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Two strategies for testing Entity Framework - Effort and SQL CE

, 19 Sep 2012
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Two approaches for unit testing Entity Framework: Mocking in memory by using "Effort", and against a real database using SQLCE

Introduction

Unit testing business logic that is based on Entity Framework is a difficult task. The aim of Unit Testing is to test the business logic in isolation without dependencies on other components of the system.

The problem with Entity Framework is that it depends on the existance of a real database to run correctly. A common approach for unit testing is to abstract away Entity Framework classes (such as DbContext) and run the business logic under test against mocked objects in memory.

However, there are a few problems with this approach:

  1. Running Linq expressions with mocked objects may produce different results compared to when running against a real database.  Some operations may throw exceptions, so a passing Unit test doesn't necessarily mean the code will work in production. 
  2. Mocking up test data can be a lot of work.  For complex schemas where there are lots of relationships between entity types, these references need to be hand-crafted by setting appropriate Navigation Properties manually.
  3. When running against a real database, the DbSet.Include can configure Entity Framework to automatically load related entities. This method is will not work if you are using mocked objects.

This article shows two different approaches for testing Entity Framework that reduces these problems.

1. Effort 

http://effort.codeplex.com/

This project is an Entity Framework provider that runs in memory. You can still use your DbContext or ObjectContext classes within unit tests, without having to have an actual database.

Many of the features of Entity Framework will still work. Navigation Properties will automatically be loaded with related entities and the DbSet.Include method also works as it would if connected to an real database.

A draw back of this approach is that we are still not running against a real database, but instead a different Entity Framework provider. Some operations do not behave as they would against a real database. In fact, at the time of writing, Effort does not support some operations that are supported by other database providers. (See this issue on CodePlex).

Essentially, this approach helps to solve points 2 and 3 above, but not 1.

2. SQL CE 

This approach is using a real database. This article will show you how to create SQL CE databases on-the-fly to run your tests against. SQL CE also supports Entity Framework Code First, so the database schema is also generated automatically from your entity model.

It's worth pointing out that this approach is likely to be slower than testing in memory since SQL CE is a fully blown database and operations will write to disk as opposed to just working within memory.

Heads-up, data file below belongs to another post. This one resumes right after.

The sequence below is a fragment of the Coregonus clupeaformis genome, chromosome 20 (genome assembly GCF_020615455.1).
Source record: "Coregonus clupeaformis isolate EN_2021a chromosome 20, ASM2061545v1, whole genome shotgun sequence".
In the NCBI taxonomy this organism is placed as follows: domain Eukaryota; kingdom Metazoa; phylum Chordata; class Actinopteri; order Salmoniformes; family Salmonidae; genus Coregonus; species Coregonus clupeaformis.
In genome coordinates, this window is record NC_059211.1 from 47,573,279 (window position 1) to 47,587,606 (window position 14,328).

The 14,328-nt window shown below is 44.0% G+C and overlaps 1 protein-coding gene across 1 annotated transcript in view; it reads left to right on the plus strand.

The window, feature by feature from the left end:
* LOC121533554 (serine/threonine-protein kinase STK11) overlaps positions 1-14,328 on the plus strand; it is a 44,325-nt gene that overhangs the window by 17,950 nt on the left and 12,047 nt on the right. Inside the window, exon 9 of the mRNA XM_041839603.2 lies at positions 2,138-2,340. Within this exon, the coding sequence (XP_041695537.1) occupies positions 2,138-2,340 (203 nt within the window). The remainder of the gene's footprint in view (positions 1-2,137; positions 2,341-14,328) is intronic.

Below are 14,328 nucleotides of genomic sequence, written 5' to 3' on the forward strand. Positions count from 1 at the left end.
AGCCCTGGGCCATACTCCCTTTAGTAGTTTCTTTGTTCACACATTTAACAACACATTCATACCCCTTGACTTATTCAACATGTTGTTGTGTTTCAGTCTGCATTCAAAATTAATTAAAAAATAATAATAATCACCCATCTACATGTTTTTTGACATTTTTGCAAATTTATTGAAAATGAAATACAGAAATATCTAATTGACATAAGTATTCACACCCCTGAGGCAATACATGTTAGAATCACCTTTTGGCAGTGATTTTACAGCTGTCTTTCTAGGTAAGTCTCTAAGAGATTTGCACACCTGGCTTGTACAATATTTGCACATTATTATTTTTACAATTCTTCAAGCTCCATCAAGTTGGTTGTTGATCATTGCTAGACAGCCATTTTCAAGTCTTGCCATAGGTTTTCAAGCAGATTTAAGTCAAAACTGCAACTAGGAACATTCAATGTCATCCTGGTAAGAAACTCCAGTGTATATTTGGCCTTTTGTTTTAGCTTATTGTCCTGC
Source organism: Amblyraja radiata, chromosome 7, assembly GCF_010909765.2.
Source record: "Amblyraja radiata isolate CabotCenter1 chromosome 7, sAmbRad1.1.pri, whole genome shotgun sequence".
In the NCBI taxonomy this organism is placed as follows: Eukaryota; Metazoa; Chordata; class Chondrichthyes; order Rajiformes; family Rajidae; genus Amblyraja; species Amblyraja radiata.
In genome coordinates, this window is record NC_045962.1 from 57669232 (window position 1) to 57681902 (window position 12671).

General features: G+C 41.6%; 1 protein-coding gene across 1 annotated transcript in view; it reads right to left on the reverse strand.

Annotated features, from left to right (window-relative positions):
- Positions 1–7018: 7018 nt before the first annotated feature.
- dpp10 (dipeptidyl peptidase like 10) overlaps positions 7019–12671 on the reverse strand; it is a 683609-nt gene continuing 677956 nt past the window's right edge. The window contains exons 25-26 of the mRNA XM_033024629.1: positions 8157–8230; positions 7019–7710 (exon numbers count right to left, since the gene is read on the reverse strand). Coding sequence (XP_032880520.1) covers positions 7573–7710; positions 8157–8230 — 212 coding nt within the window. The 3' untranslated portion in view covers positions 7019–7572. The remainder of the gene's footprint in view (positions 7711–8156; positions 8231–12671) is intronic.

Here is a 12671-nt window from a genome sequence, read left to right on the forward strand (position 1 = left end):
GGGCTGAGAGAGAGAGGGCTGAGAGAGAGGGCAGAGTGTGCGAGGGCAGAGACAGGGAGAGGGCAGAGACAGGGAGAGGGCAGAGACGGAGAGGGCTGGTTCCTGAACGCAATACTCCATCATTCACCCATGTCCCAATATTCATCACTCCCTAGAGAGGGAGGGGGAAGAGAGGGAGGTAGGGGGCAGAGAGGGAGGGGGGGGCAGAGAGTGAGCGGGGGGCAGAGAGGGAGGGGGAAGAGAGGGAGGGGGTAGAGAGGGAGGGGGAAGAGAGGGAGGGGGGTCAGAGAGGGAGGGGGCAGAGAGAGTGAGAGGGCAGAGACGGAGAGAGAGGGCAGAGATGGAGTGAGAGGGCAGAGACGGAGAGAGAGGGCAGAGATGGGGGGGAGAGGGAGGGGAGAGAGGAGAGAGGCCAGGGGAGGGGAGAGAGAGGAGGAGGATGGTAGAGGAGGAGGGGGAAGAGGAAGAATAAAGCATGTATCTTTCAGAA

An Example Entity Framework model

In this example, the Entity Model contains "Product" and "Tag" entities, which have a many-to-many relationship between the them. This relationship is facilitated with a "ProductTag" entity, that relates a Product with a Tag:

public partial class Product
{   
    public System.Guid Id { get; set; }
    public string Name { get; set; }
    public string Description { get; set; }
    public Nullable<decimal> Price { get; set; }
    public System.DateTime CreatedDate { get; set; }
    
    public virtual ICollection<ProductTag> ProductTags { get; set; }
}

public partial class Tag
{
    public System.Guid Id { get; set; }
    public string Name { get; set; }
    public System.DateTime CreatedDate { get; set; }
    
    public virtual ICollection<ProductTag> ProductTags { get; set; }
}

public partial class ProductTag
{
    public System.Guid Id { get; set; }
    public System.Guid ProductId { get; set; }
    public System.Guid TagId { get; set; }
    public System.DateTime CreatedDate { get; set; }
    
    public virtual Product Product { get; set; }
    public virtual Tag Tag { get; set; }
}    

I also have a MyAppContext class that inherits from DbContext.

public partial class MyAppContext : DbContext
{
    public MyAppContext()
        : base("name=MyAppContext")
    {
        this.Configuration.LazyLoadingEnabled = false;
    }
    
    public MyAppContext(string connectionString)
        : base(connectionString)
    {
        this.Configuration.LazyLoadingEnabled = false;
    }
    
    public MyAppContext(DbConnection connection)
        : base(connection, true)
    {
        this.Configuration.LazyLoadingEnabled = false;
    }
    
    public IDbSet<Product> Products { get; set; }
    public IDbSet<ProductTag> ProductTags { get; set; }
    public IDbSet<Tag> Tags { get; set; }   
}

Example business logic and Unit Test

In order to demonstrate the different test approaches, I need some code to put under test. I have ProductRepository class with a method GetProductsByTagName that gets all Product entities that are tagged with the specified tagName. The class constructor takes a MyAppContext instance, which is the Entity Framework DbContext class.

public class ProductRepository
{
    private MyAppContext _context;

    public ProductRepository(MyAppContext context)
    {
        _context = context;
    }

    // gets all products that have a matching tag associated with it.
    public IEnumerable<Product> GetProductsByTagName(string tagName)
    {
        // get the products that have a related tag with the specified name
        var products = _context.Products
            .Where(x => x.ProductTags.Any(pt => pt.Tag.Name == tagName))
            .ToList();

        return products;
    }
}

I also have a simple Unit Test that calls this method and tests that the correct Product is returned. In the test below, the _context variable is an instance of MyAppContext. Creating this variable for the two different test approaches is explained in the next section of the article.

[TestMethod]
public void GetProductsByTagName_Should_ReturnProduct()
{
    var productRepository = new ProductRepository(_context);

    IEnumerable<Product> products = productRepository.GetProductsByTagName("Tag 1");

    // check the correct product is retrieved
    Assert.AreEqual(1, products.Count());
    Assert.AreEqual("Product 1", products.First().Name);
}

Testing with Effort

The key to testing will Effort is that we use Effort to create a DbConnection object, which we then use to initialise our MyAppContext class:

DbConnection connection = Effort.DbConnectionFactory.CreateTransient();

var dbContext = new MyAppContext(connection);

Once we have the DbConnection instance, we can use it again and again to create new DbContext instances, which effectively simulate different connections to the same database. This is useful as we can create one connection to populate our database with test data, then create another fresh one to test with.